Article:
I was very lucky to be initiated and taught rune songs as well as migration stories as a young adult. I learned them first in the oral tradition while sitting with my auntie making beadwork and crafts. It was a revelation to realize that some wisdom is better spoken than written, and I have struggled ever since to strike a balance between what is appropriate to write about and what is not. I have found that knowing my own cultural history has opened many doors for me in connecting with diverse people whose cultures I respect and admire.

Bind-Rune with all 24 original runes in one mark.

Recognizing how subjugation and colonial practices continue to hurt people of all ethnic backgrounds is part of the much needed healing. Irish slaves, indentured servants, serfs, and witch-burnings were common traumas for the newcomers to America. Having escaped many of the horrors of the old world, these settlers armed with guns were quite savage in their treatment of Native Americans. Identifying these historical traumas does not justify them, but it helps to inform some of the attitudes that came with the early settlers. It is understood in the field of psychology that children who are treated violently or with abuse have a greater propensity to enact that behavior as adults.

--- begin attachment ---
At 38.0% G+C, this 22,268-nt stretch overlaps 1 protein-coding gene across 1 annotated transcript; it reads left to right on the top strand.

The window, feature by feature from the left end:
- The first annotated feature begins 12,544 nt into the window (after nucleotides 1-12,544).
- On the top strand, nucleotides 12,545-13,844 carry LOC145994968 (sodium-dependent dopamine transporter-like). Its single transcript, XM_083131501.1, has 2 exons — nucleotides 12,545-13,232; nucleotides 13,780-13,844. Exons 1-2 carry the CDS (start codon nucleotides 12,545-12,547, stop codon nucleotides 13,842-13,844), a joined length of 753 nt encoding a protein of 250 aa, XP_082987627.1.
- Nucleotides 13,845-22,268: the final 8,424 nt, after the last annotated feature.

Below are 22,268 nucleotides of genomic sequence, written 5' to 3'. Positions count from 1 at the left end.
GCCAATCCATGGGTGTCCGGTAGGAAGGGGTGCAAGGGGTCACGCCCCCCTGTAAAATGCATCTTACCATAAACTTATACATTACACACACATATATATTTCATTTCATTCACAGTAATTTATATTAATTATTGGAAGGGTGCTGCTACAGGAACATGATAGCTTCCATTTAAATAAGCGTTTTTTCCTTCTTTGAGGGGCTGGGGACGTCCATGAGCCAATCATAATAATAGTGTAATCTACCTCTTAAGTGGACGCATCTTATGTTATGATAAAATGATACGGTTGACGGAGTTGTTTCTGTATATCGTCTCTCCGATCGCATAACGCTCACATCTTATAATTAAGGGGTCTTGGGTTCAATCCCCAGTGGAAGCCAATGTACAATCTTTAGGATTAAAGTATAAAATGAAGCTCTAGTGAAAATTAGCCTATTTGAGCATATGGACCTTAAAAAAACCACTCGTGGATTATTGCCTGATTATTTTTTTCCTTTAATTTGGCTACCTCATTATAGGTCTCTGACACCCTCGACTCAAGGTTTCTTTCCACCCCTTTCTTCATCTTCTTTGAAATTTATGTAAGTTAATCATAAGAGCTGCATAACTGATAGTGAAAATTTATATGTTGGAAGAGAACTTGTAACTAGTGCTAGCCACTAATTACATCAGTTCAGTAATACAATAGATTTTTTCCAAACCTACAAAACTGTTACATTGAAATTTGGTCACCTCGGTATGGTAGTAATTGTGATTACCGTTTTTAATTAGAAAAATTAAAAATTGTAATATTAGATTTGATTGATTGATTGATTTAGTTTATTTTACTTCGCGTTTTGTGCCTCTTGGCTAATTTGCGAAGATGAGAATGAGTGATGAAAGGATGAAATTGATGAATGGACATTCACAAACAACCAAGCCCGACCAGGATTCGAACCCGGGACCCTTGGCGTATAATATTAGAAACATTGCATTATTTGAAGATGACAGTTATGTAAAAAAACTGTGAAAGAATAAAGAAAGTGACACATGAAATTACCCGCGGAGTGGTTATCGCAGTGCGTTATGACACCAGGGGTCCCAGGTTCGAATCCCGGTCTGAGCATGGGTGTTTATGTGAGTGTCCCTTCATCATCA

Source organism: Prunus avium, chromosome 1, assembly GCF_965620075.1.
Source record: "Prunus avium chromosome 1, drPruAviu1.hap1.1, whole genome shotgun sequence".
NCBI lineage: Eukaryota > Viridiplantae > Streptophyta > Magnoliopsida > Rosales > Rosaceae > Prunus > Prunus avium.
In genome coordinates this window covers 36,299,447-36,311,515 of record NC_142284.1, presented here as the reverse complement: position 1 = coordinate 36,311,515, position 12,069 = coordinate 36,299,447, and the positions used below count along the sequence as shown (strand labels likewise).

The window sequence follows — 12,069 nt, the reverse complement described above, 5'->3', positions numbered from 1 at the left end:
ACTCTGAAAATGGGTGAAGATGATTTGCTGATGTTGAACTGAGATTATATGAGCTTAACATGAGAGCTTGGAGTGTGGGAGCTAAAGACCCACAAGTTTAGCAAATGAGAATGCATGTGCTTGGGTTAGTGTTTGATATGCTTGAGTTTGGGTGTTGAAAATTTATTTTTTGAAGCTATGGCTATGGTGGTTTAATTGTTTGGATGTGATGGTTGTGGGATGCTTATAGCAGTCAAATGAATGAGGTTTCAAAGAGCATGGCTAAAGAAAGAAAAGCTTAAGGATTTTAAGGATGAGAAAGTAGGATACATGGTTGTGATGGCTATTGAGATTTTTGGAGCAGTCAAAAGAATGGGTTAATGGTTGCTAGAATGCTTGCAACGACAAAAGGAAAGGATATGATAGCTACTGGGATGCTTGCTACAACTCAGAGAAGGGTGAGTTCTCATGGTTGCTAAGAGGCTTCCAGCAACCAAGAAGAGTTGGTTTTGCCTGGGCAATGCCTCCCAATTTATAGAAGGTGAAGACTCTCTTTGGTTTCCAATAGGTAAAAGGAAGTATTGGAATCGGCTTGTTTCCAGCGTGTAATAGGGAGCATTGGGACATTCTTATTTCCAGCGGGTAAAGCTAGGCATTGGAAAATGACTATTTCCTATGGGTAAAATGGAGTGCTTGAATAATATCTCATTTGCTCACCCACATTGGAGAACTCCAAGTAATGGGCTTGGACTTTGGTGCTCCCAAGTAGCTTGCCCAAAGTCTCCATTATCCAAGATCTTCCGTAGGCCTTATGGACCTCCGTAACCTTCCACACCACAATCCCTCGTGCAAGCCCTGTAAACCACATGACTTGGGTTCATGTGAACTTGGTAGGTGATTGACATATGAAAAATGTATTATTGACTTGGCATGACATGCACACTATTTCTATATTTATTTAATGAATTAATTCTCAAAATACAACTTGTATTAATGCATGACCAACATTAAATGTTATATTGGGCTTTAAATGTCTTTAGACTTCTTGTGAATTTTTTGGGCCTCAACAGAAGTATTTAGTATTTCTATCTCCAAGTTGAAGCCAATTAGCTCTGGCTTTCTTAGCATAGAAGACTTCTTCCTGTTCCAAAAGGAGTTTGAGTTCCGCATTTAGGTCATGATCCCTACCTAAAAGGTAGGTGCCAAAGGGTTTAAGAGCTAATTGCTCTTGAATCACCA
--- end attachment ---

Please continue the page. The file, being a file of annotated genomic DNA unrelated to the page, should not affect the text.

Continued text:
(Pictured above: Bind-Rune with all 24 runes in 1 mark)

The English Language which came from the old world has sadly been forced by oppressive military and exploitative business practices. However it is evolved from an ancient tribal language that was once etched on stones, and told through songs and stories around the council fires. The Runic Language (Alphabet), the Elder Futhark is the root of many of the characters that are now the letters of the English Alphabet.

It is true that we are “sentenced” to perceive the world through stories. That words are “spells” made from spelling. The invention of the printing press allowed for oppression and suppression in ways that never existed before it (notice “press” right in the middle of words like “impress”, “suppress”, “repress”). Books were bound (like people), and covered (like much of our indigenous history). Authority was given to the authors of these stories whether through the laws of the kingdom, or Biblical Law. The keepers of the peoples stories, whether the church, or the kingdom became the ruler of the people.